BSkyB denies suggestions that its 3DTV service will ferment a standards war, instead encouraging broadcasters to launch 3D services using its platform, writes Adrian Pennington.
"There's no sense to any suggestion that we don't think standards are important," said Gerry O'Sullivan Sky's director of strategic product development. "In fact we are using one of the most common standards - MPEG-4 - which is the way in which most of the world's HDTV is delivered. Other broadcasters should join with us. We have pioneered HD and DVRs and we make no apology for innovating again."
O'Sullivan continued: "Sky is taking a lead here. We've created some fantastic content to huge acclaim just as we did with HD. Then we took risks and we're doing so again. The alternative is to sit back and still be waiting for 3D to happen ten years from now."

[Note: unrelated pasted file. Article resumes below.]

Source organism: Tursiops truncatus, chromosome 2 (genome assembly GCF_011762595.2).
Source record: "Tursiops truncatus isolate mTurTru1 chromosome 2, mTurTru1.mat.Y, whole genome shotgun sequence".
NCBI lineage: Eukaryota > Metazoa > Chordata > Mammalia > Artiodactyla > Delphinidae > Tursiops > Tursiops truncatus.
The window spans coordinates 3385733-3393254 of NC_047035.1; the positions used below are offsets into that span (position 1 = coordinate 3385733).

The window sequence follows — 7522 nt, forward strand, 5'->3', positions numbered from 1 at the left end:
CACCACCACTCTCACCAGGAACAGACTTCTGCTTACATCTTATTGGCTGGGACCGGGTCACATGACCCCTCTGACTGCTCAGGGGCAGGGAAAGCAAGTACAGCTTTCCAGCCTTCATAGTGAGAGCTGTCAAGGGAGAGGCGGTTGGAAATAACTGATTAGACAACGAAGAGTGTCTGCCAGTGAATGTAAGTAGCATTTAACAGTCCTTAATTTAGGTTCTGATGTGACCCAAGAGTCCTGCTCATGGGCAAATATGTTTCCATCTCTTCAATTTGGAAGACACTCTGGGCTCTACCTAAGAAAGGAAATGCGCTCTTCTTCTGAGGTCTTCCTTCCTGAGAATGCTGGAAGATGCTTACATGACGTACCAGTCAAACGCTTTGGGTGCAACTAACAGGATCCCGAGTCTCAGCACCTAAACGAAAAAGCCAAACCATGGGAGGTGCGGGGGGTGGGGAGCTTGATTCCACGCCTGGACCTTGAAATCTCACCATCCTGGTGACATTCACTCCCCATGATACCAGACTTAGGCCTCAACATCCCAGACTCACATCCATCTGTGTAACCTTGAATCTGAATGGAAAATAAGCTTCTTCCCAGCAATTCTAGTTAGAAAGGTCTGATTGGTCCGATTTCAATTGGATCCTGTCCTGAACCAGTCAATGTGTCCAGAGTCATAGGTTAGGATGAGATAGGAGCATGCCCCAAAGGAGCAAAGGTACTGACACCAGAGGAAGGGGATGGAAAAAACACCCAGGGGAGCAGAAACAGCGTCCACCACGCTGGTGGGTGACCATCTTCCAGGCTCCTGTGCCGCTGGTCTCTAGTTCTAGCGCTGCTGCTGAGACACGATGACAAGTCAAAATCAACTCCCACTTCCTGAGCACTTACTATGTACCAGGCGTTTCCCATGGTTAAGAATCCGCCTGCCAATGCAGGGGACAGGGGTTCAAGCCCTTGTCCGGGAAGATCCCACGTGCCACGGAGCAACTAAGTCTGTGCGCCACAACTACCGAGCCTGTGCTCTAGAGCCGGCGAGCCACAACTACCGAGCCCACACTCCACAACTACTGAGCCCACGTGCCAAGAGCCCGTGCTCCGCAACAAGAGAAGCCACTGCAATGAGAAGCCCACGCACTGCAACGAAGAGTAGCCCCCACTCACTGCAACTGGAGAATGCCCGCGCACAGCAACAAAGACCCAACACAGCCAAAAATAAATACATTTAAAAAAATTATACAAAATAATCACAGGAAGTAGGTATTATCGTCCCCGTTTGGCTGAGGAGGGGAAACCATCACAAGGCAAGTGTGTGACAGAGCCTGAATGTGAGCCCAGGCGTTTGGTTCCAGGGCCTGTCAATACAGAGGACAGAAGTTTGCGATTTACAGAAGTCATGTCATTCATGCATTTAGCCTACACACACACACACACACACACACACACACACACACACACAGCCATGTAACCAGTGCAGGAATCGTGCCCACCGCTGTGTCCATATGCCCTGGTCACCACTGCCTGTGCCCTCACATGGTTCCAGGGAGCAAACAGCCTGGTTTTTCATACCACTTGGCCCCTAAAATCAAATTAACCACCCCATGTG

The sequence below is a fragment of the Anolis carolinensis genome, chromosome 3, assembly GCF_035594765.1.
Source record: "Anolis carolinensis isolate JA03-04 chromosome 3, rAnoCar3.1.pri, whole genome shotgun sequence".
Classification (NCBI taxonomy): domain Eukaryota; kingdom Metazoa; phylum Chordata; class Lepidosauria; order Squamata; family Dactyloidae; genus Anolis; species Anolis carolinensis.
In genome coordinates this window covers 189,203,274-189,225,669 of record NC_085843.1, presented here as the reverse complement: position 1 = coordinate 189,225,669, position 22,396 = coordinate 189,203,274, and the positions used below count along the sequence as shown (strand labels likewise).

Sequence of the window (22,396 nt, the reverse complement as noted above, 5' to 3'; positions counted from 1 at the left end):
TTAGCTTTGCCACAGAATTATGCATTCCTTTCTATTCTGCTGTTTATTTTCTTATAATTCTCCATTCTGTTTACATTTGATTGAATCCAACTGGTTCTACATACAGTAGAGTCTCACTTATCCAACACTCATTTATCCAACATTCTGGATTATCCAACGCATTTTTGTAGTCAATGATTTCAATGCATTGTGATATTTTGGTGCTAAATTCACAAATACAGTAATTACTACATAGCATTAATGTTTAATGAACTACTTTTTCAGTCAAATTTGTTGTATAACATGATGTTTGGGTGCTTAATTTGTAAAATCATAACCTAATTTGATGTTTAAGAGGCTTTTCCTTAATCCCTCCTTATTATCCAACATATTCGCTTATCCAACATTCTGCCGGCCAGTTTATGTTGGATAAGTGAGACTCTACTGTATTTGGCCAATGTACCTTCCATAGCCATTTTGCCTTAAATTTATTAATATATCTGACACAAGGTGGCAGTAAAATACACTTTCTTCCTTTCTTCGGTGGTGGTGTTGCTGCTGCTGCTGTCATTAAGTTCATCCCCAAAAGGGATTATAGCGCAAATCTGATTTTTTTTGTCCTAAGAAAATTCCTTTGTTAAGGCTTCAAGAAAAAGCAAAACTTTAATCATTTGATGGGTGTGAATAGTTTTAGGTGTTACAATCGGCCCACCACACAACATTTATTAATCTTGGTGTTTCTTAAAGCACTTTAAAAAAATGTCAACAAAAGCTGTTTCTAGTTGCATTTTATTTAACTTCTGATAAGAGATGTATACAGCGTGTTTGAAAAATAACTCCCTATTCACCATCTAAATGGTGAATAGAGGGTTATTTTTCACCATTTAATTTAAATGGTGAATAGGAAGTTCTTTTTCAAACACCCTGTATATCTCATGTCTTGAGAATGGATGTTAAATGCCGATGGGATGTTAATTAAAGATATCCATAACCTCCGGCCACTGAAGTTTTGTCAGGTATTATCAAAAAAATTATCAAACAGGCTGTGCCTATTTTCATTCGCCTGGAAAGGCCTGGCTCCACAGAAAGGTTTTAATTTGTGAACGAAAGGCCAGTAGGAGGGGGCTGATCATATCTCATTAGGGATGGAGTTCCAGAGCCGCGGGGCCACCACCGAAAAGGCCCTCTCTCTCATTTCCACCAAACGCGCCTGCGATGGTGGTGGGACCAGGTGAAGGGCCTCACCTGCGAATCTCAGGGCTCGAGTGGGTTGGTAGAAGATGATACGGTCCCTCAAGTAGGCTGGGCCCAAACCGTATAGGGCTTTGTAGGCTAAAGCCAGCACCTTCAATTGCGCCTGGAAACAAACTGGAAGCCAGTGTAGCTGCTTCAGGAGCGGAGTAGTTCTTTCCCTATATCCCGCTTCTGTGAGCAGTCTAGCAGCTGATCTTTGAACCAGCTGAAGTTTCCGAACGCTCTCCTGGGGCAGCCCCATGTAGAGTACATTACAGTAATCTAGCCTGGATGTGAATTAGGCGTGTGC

In Sky's model the left and right images are squeezed side-by-side into a single HD frame and transmitted by satellite via Sky+ HD boxes to select 3D Ready TVs where the images are re-interlaced and viewed with polarised glasses.
The BBC and ITV favour an implementation that uses 1080p resolution for both eyes, and crucially, that allows existing HD viewers to see the same pictures in 2D. This is likely to require that consumer's purchase new set-top boxes.
Sky, said O'Sullivan, has moved from an R&D phase to trial phases and is moving toward a launch phase for its 3DTV service. It is working with TV set manufacturers to bring 3DTVs compatible with Sky's system to the UK market next year. Currently only JVC and Hyundai sets are available. It is also talking with Hollywood studios to ensure that Sky can show 3D movies on its service from launch.
"We are totally focused on getting content," he said. "There must be some content. We are all learning what are the most efficient ways of producing 3D at the same time as conventional HD programming. We want to learn how to create 3DTV with minimal effort and we want to learn what works when we put this in front of consumers."
Sky's latest trial is a simultaneous 3D and 2D production for a single programme in the Sky 1 series 'Noel's Are You Smarter Than A 10 Year Old?'.